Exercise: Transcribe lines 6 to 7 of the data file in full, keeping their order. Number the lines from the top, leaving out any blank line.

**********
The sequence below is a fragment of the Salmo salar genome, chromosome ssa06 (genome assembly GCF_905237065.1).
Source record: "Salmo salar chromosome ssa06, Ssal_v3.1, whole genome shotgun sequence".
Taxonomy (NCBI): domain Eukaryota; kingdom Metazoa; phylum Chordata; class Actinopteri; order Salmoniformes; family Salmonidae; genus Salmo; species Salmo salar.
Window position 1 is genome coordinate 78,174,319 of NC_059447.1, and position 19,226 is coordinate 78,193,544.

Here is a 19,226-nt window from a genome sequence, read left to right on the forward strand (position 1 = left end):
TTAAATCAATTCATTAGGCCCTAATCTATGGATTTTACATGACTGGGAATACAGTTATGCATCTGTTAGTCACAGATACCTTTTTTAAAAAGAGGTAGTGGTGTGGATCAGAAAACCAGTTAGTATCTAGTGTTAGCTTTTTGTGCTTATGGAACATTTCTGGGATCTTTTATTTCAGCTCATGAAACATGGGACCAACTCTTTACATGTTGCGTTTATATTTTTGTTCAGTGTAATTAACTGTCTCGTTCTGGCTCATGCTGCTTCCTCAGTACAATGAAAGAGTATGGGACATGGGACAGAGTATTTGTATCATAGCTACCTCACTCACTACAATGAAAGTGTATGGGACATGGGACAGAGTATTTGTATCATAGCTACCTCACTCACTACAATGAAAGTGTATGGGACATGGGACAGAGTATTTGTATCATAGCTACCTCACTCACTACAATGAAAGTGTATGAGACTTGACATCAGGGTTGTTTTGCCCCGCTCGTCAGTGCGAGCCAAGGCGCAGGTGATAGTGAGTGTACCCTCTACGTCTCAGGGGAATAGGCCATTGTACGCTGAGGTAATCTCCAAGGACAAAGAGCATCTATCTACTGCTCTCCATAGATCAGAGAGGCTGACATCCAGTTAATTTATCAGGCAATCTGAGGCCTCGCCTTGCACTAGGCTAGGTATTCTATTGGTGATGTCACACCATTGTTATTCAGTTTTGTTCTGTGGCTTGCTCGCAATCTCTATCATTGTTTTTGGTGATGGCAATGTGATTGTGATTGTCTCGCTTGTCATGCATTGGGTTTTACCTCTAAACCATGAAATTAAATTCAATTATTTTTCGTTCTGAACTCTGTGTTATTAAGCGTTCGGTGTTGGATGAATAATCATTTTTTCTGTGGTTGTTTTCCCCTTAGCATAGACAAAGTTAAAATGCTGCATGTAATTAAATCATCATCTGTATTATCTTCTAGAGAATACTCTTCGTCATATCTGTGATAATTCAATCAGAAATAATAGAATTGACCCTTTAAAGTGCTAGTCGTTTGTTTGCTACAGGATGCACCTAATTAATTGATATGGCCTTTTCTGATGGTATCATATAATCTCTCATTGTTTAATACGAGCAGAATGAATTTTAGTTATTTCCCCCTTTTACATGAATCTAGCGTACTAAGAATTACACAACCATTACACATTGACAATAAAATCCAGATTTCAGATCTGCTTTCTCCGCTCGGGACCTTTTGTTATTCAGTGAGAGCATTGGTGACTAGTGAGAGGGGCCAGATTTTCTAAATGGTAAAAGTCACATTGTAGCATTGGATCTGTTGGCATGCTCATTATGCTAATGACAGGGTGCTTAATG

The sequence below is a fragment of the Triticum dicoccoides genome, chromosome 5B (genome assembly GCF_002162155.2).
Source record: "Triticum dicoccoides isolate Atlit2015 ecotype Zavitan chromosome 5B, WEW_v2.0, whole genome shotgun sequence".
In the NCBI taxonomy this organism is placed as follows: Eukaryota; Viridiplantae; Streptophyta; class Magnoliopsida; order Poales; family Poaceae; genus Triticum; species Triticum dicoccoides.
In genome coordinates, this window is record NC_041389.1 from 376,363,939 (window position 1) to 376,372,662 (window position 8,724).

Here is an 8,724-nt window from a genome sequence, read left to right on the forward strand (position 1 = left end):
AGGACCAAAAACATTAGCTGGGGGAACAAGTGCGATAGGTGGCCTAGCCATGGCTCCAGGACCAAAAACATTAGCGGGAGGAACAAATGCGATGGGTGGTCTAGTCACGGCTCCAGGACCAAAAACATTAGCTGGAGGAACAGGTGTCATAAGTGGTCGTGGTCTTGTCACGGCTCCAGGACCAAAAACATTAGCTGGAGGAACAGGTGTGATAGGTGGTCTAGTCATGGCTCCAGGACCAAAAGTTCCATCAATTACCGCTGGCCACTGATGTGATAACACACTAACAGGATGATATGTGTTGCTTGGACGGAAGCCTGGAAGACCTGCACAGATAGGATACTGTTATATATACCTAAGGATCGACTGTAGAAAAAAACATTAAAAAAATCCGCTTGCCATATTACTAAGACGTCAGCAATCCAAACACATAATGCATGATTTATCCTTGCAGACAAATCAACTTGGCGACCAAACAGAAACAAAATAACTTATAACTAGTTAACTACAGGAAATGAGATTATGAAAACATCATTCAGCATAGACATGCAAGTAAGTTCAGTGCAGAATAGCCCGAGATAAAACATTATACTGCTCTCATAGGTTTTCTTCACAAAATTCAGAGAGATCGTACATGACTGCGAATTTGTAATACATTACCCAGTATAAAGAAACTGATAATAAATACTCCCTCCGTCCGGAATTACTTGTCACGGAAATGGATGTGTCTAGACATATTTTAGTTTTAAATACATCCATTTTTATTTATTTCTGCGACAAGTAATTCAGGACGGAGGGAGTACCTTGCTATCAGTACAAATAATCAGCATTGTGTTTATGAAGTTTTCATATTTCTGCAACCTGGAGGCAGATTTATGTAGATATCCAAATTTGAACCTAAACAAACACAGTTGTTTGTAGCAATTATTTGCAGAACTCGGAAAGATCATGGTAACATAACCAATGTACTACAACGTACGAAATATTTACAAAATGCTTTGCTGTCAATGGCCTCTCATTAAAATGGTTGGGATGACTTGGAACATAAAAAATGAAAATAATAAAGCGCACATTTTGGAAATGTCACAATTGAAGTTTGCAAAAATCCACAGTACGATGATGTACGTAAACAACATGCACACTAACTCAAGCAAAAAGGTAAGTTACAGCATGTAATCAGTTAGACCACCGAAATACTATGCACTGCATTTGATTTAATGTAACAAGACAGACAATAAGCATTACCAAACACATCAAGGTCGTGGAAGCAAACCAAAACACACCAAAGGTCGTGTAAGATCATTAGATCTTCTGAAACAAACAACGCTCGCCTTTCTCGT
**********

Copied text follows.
TTAAATCAATTCATTAGGCCCTAATCTATGGATTTTACATGACTGGGAATACAGTTATGCATCTGTTAGTCACAGATACCTTTTTTAAAAAGAGGTAGTGGTGTGGATCAGAAAACCAGTTAGTATCTAGTGTTAGCTTTTTGTGCTTATGGAACATTTCTGGGATCTTTTATTTCAGCTCATGAAACATGGGACCAACTCTTTACATGTTGCGTTTATATTTTTGTTCAGTGTAATTAACTGTCTCGTTCTGGCTCATGCTGCTTCCTCAGTACAATGAAAGAGTATGGGACATGGGACAGAGTATTTGTATCATAGCTACCTCACTCACTACAATGAAAGTGTATGGGACATGGGACAGAGTATTTGTATCATAGCTACCTCACTCACTACAATGAAAGTGTATGGGACATGGGACAGAGTATTTGTATCATAGCTACCTCACTCACTACAATGAAAGTGTATGAGACTTGACATCAGGGTTGTTTTGCCCCGCTCGTCAGTGCGAGCCAAGGCGCAGGTGATAGTGAGTGTACCCTCTACGTCTCAGGGGAATAGGCCATTGTACGCTGAGGTAATCTCCAAGGACAAAGAGCATCTATCTACTGCTCTCCATAGATCAGAGAGGCTGACATCCAGTTAATTTATCAGGCAATCTGAGGCCTCGCCTTGCACTAGGCTAGGTATTCTATTGGTGATGTCACACCATTGTTATTCAGTTTTGTTCTGTGGCTTGCTCGCAATCTCTATCATTGTTTTTGGTGATGGCAATGTGATTGTGATTGTCTCGCTTGTCATGCATTGGGTTTTACCTCTAAACCATGAAATTAAATTCAATTATTTTTCGTTCTGAACTCTGTGTTATTAAGCGTTCGGTGTTGGATGAATAATCATTTTTTCTGTGGTTGTTTTCCCCTTAGCATAGACAAAGTTAAAATGCTGCATGTAATTAAATCATCATCTGTATTATCTTCTAGAGAATACTCTTCGTCATATCTGTGATAATTCAATCAGAAATAATAGAATTGACCCTTTAAAGTGCTAGTCGTTTGTTTGCTACAGGATGCACCTAATTAATTGATATGGCCTTTTCTGATGGTATCATATAATCTCTCATTGTTTAATACGAGCAGAATGAATTTTAGTTATTTCCCCCTTTTACATGAATCTAGCGTACTAAGAATTACACAACCATTACACATTGACAATAAAATCCAGATTTCAGATCTGCTTTCTCCGCTCGGGACCTTTTGTTATTCAGTGAGAGCATTGGTGACTAGTGAGAGGGGCCAGATTTTCTAAATGGTAAAAGTCACATTGTAGCATTGGATCTGTTGGCATGCTCATTATGCTAATGACAGGGTGCTTAATG

The sequence below is a fragment of the Triticum dicoccoides genome, chromosome 5B (genome assembly GCF_002162155.2).